Our ‘Sister Chavurah’: haredi Orthodox women in Monsey, N.Y.

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By Andrea Barron

Like most people, I have been staying at home as much as possible to avoid exposure to the coronavirus and flatten the curve. I spend at least two hours a day on the phone, talking with friends and family as well as a few special people I have met only once or twice.


One of the special people I spoke to last week was Shoshana Bernstein, a Chasidic community activist and mother of five from Monsey, N.Y. I met her this past January, when my friend Judith Lelchook and I visited Monsey.

Shoshana and I could not be more different. I identify as a liberal feminist, a local leader in the movement for Jewish-Muslim collaboration and a Democratic political activist. I was raised in the Reform tradition and, until now, never independently lit Shabbat candles.

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Shoshana is a Chasidic community activist and mother of five from Monsey, a center of haredi Orthodox life 30 miles north of New York City. Before Judith Lelchook and I decided to drive to Monsey in January, I had never had a conversation with a Chasidic woman.

But that was soon after Dec. 28, the day a man diagnosed as a paranoid schizophrenic stabbed five Chasidic Jews celebrating Chanukah at the home of Rabbi Chaim Rottenberg in Monsey. Five people were wounded, and one man is still in a coma. Judith, a social worker from Alexandria, and I decided to travel to Monsey to offer our support and sympathy to the Chasidic community.


We did not know what to expect when we arrived in Monsey. We looked so different from everyone we saw. We did not cover our heads with headscarves or wigs like the women, and I was even wearing slacks. How would people receive us?

We were warmly welcomed everywhere we went in Monsey on Saturday morning. A little girl opened the door for us into Netzach Yisroel, Rabbi Rottenberg’s synagogue, located next to his home. As soon as we entered, a kind middle-aged man named Eli said hello and gave each of us a plastic container with kosher fruit chewies.

Then we went to pray in Netzach Yisroel’s women’s section. Rabbi Rottenberg’s wife, Vitty, and the other women told us how happy they were to see us. They did not care that we were bareheaded, not dressed like them and that my Hebrew needs a lot of work.

On Sunday, we went shopping at the Blew Boutique, which sells “modest” clothing to haredi Orthodox women. It reminded me of stores I had seen in the Middle East — in Jerusalem, Damascus and Amman — that specialize in modest clothes for Muslim women.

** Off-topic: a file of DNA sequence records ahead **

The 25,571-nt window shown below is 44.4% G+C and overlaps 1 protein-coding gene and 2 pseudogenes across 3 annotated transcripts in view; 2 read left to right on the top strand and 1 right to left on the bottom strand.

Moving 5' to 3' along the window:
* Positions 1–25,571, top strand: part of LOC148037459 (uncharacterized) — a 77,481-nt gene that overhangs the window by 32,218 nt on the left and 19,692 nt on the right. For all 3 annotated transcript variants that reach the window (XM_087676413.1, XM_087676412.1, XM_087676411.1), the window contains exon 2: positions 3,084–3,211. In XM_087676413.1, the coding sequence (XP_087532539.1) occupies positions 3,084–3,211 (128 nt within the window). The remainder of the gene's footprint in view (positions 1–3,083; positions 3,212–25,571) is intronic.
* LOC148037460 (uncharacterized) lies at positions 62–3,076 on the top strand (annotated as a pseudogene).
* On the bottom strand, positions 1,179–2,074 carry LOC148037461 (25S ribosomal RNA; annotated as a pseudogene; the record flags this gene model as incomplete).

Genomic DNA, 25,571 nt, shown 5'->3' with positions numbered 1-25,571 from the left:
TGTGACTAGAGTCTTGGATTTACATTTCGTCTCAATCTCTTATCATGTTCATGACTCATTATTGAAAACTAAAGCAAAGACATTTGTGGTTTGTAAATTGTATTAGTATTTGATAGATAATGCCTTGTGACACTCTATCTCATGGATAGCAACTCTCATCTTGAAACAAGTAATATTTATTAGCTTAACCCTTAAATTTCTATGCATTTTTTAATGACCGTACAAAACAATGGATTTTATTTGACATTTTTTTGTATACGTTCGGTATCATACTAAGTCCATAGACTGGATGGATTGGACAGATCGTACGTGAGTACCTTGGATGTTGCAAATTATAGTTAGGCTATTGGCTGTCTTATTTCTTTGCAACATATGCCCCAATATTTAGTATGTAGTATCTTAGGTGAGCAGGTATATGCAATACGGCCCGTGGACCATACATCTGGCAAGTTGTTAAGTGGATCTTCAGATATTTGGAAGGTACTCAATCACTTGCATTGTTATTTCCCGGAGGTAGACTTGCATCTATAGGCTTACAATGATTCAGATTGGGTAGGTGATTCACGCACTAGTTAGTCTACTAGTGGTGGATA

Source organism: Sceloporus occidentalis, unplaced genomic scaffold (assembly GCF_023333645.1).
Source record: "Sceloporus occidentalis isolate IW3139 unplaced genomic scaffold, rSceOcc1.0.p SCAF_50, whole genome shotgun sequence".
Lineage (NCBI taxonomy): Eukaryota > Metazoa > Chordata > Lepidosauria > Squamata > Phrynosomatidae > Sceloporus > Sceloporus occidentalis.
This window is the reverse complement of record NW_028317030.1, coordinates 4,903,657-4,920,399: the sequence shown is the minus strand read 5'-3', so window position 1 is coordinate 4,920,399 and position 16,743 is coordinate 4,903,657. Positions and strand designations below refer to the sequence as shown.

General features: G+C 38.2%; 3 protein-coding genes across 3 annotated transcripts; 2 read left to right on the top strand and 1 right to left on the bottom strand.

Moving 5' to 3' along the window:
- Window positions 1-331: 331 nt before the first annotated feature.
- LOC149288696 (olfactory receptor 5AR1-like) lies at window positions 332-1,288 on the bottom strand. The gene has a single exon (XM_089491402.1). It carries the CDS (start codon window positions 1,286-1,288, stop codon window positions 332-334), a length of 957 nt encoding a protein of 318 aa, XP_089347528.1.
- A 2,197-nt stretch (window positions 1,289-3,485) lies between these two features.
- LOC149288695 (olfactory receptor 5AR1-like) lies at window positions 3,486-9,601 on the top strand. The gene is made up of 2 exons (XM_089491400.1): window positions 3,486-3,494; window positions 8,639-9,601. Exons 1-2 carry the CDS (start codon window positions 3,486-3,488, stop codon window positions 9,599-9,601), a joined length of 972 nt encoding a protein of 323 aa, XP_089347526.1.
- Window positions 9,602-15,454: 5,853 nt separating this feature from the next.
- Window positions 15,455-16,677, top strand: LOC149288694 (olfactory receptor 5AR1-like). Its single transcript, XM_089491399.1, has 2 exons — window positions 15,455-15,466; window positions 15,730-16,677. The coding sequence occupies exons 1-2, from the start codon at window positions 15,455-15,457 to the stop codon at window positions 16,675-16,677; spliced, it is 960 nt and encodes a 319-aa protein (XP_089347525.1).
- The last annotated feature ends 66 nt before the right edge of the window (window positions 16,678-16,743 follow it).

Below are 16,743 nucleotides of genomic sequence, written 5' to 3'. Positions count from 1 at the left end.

The women said they were honoring God by dressing modestly — almost the same thing that traditionally dressed Muslim women say about their clothing.

That same day, we met Shoshana for coffee at the Hava Java restaurant, inside a Monsey mall. Shoshana has an activist history — she worked with New York State’s Department of Health to convince haredi Orthodox Jews it was safe to vaccinate their children when anti-vaccine conspiracy theories were rampant. As a long-time activist myself, I made an immediate connection. And I connected even more when she said Monsey Jews did not want to buy guns since “bearing arms is not part of the spirit of Orthodox Judaism.”

Shoshana, who had been Rabbi Rottenberg’s spokesperson following the Channukah stabbing, said she saw a “silver lining” in the tragedy. “We saw an unexpected outpouring of love from the wider Jewish community, and also from non-Jews.” she said. “This encouraged us not to hide inside ourselves, to reach out more to others.”

When I heard that half the coronavirus cases in the country are in New York, I decided to call Shoshana. She told me that of the 400 to 500 synagogues, all the larger ones have closed and that smaller synagogues which have remained open have made arrangements to maintain social distancing. Then she told me about an effort by haredi Orthodox women to encourage Jewish women everywhere to light Shabbat candles at the same time on March 21.

I asked Judith if she would join me in solidarity with our “Sister Chavurah” — the Chasidic women of Monsey — in a candle lighting ceremony. We used traditional candlesticks, but chose red candles — blending tradition and our alternative lifestyle. We also recited this message Shoshana sent me:

We are going through very challenging times.
There is so much darkness and uncertainty.
Let’s come together and spread a little light!

This was the first time I initiated a Shabbat candle lighting ceremony, thanks to our Sister Chavurah in Monsey. It was a new and comforting ritual for me during the darkness of the coronavirus pandemic and the uncertainty of how long this will last.

Andrea Barron, from Camp Springs, Md., is a long-time activist for Jewish-Muslim collaboration, global women’s rights, refugees and asylum seekers.

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